Wednesday 4 March 2015

Automation Assessment

I have heard, in many organisations, speed being cited as a primary benefit of automation. In most cases the use of tools will make things quicker. But faster doesn't necessarily mean good. It's important to assess automation against other criteria.

The development team, not only the testers, should regularly reflect upon and discuss their automation. One approach to this conversation is to have each team member indicate on a scale whether they agree or disagree with the following statements:

I understand what is being checked by our automation

I feel confident that a failure indicates an important problem in the application

I do not manually repeat those checks that are automated

I find it easy to diagnose the cause of a failure

The collated answers will help to uncover whether people understand and agree with coverage, whether they believe the chosen implementation of automated checks is robust, and whether they are capable of investigating problems that are discovered.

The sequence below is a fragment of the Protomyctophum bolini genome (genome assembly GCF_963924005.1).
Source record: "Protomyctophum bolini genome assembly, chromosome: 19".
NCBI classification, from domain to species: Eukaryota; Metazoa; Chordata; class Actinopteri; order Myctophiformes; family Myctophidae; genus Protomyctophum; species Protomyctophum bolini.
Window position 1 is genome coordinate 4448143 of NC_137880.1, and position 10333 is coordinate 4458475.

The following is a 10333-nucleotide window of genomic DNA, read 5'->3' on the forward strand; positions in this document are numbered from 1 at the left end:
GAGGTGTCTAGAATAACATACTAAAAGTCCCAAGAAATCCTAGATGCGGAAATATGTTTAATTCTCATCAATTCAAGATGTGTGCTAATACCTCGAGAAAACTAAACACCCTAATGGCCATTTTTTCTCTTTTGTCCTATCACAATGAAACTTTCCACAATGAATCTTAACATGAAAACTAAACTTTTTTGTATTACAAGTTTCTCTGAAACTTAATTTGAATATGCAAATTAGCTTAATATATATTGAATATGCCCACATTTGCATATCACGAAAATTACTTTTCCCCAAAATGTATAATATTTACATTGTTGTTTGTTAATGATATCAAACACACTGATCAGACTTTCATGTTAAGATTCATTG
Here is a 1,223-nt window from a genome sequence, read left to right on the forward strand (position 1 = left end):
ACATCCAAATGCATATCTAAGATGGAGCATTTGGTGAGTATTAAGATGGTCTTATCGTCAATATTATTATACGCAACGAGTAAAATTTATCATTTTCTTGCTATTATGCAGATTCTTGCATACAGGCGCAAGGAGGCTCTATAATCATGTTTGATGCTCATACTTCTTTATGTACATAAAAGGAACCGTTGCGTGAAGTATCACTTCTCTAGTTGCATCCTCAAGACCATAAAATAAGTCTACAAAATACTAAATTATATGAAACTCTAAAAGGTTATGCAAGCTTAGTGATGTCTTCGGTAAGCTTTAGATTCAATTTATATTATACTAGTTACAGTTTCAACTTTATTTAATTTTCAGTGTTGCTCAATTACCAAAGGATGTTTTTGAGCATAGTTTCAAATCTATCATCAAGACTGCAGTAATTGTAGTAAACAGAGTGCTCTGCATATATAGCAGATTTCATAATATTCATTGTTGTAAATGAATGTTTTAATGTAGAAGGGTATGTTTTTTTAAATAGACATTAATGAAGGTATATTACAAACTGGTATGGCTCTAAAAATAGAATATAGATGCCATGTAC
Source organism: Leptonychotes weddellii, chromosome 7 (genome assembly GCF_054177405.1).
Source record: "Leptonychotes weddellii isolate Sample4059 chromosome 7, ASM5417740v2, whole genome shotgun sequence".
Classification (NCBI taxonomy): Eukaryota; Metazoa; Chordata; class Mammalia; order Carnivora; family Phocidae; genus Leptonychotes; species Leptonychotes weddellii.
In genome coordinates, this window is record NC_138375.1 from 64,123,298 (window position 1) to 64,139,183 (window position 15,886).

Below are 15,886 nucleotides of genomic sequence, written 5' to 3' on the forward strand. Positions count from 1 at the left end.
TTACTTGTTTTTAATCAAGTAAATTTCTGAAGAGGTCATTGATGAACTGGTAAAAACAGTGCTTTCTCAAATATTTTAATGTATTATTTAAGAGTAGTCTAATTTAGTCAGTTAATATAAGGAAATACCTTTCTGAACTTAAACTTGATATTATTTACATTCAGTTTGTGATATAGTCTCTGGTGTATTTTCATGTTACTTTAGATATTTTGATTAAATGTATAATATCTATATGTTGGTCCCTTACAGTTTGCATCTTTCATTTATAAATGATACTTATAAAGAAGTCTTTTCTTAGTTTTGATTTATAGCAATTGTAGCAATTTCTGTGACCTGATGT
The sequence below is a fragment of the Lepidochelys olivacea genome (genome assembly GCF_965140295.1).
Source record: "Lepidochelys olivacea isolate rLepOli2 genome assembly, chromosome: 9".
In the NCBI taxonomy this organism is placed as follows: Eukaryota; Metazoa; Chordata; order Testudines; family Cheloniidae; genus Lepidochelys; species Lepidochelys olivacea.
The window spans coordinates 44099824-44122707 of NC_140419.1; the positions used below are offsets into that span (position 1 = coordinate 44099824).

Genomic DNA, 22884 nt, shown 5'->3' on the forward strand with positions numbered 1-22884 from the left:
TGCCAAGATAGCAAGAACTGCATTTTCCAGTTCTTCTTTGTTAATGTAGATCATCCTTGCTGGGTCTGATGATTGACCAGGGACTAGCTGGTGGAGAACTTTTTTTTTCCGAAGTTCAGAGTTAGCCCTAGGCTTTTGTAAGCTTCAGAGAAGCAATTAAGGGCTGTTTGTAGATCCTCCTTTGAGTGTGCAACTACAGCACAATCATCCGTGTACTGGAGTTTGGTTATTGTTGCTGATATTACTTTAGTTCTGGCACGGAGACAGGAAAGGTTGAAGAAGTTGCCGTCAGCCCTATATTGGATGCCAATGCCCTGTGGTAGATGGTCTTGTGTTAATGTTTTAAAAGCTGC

Automation may execute quickly, but without assessing its value it may be quickly doing nothing useful.


  1. At the cost side of the equation - another very important considiration may be the amount of repetetions (reuse of test automation artifacts) this may change all test automation ROI.

  2. Your last sentence pointed the whole thing out. Test Automation is for 'execution' of those automated tests that were built by a human. All a machine does is take what it is told and runs it. No AI here folks. Automation is a way of 'automating' the process of executing tests (or checks as some so stubbornly like to call them, whatever).

    By leverage a machine you get efficiency gains that relate back improved performance, or perceived performance. The true benefit is to get to the stage where you have multiple machines running tests in parallel. I like to call this the "Illusion of Speed". The total time to run all tests is the same but by dividing up and running sets of tests in parallel you get a perceived compression of time. So if a set of automated tests takes 8 hours to run on one machine then if you had 8 machines and can run all the tests independently (no interdependencies) then you can divide them up across the machines and make it appear that it all ran in an hour.

    That is the Illusion of Speed, leveraging economies of scale.

    Jim Hazen

  3. But only code reusability is very less It seems work only for project from similar domain.

    Pavan T